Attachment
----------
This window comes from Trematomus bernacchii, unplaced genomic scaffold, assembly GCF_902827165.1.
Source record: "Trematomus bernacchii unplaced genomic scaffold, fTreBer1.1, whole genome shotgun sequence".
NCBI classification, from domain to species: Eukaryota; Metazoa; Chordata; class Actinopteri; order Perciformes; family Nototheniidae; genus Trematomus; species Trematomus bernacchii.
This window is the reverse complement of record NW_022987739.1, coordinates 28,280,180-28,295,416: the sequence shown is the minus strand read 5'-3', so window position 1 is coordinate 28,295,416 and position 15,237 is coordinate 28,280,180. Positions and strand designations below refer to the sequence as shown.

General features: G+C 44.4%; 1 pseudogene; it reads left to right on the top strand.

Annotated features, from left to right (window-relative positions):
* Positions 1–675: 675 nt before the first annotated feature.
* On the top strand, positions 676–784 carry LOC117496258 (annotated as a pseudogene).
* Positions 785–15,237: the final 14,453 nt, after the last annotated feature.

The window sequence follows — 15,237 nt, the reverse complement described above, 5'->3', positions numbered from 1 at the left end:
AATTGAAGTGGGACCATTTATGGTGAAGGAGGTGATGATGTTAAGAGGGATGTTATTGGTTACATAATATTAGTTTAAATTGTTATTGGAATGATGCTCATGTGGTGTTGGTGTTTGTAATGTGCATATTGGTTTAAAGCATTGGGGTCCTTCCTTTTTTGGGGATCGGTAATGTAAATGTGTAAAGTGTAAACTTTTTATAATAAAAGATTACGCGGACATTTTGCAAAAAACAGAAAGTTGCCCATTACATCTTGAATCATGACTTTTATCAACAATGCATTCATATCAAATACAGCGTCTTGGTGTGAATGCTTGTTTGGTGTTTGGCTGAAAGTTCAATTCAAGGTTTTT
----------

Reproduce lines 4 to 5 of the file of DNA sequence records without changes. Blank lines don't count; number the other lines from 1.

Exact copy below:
This window is the reverse complement of record NW_022987739.1, coordinates 28,280,180-28,295,416: the sequence shown is the minus strand read 5'-3', so window position 1 is coordinate 28,295,416 and position 15,237 is coordinate 28,280,180. Positions and strand designations below refer to the sequence as shown.

General features: G+C 44.4%; 1 pseudogene; it reads left to right on the top strand.